Public Lending Right
The features of the statutory PLR Scheme are not commonly known, and the following note of its key facets may prove useful to visual artists who have been, are, or will be, involved in publications. PLR is particularly relevant to photographers and illustrators, but is equally important to any author or, as is usually the case for visual artists, co-authors.
- The Artist/Author/Co-Author must register with the PLR office in order to be eligible for payment.
- Co-Authors must register jointly: books with four or more Co-Authors are not eligible for the scheme.
- Ownership of Copyright is irrelevant.
- The Author, or at least one of the Co-Authors, must still be alive and be a British citizen in order to be eligible for registration.
- The Artist’s name must be published on the title page of the book.
- The book must generally be at least 32 pages in length, and at least 24 pages in the case of poetry and drama.
- If the Artist is Co-Author, the payment is split with the other Co-Author(s) according to percentages agreed between themselves.
- PLR payment is currently 1.02p per loan, but payment is only made where £1 or more is due on the loan of one book; £5,000 is the maximum payable.
It is important for all Artists involved in publications to note also that the literary Author cannot register alone; PLR will only allow registration if all the joint Authors register jointly.
Legal Advice and Help
Artists and Arts Administrators have for many years needed to know the names of Solicitors experienced in dealing with visual art problems. The Artlaw organisation identified an unmet need for the provision of such legal services about ten years ago, and in 1978 established Artlaw Services in order to meet those (and other) needs. A major impediment to matching an appropriately experienced Solicitor to a client’s particular needs was the Law Society’s prohibition on advertising by Solicitors.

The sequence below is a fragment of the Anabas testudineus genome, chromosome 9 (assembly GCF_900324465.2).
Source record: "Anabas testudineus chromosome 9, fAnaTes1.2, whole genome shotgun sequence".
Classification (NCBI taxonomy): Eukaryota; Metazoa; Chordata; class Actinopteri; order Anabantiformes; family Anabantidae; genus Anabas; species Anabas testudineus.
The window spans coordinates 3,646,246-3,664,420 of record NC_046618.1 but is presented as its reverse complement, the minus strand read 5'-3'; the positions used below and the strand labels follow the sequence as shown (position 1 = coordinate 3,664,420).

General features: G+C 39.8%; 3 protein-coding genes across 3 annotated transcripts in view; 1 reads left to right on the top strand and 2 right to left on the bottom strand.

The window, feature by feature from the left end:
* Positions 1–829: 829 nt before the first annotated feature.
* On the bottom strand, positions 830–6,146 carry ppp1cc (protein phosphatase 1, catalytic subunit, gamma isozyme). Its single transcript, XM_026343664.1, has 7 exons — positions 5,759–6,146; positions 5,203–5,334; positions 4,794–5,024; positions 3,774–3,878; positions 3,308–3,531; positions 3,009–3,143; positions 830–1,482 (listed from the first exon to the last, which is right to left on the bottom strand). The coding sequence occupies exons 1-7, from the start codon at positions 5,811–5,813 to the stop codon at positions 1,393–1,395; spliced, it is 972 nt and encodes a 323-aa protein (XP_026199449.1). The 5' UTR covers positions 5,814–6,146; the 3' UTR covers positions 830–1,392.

However, on October 1 1984 that prohibition was lifted to enable Solicitors to advertise – though not, it is said, to tout for business – under certain prescribed rules. The importance of this change for the arts generally and the visual arts in particular is that arts practitioners in the field may well have been serviced by Solicitors experienced in the field whose names have simply been the subject of grape-vine gossip. Readers may feel that their Solicitors might usefully be encouraged to advertise their relevant experience, which may well in turn be of benefit to the visual arts community as a whole.
Advertising is limited to the press or radio, by direct mailing to Solicitors’ professional connections, and on Solicitors’ premises. Adverts must not be inaccurate or misleading, nor refer to the quality of the firm’s service, nor suggest superiority over other firms, nor criticise or compare its service or charges with others. A firm’s experience in a field can be advertised, but no special expertise or specialism may be claimed. It will be interesting to see whether the art press begins to carry advertisements from Solicitors experienced in the field, and it may be possible for this column to assist with this in some way in the future. Readers’ observations would be most welcome. Meanwhile, readers who might need advice and help from a firm experienced in the field may wish to know that there is at least one firm whom I know are experienced in this area to date and are in fact advertising nationally in the art press; they are: Mark Stephens, Roslyn Innocent and Robin Fry, of Messrs. Stephens Innocent. St Mary’s Clergy House. 2 Whitechurch Lane, London, E.I. Telephone 01-377-0464. [NB: this information appeared in the original article (published 1984) and may no longer be valid]
© Henry Lydiate 1984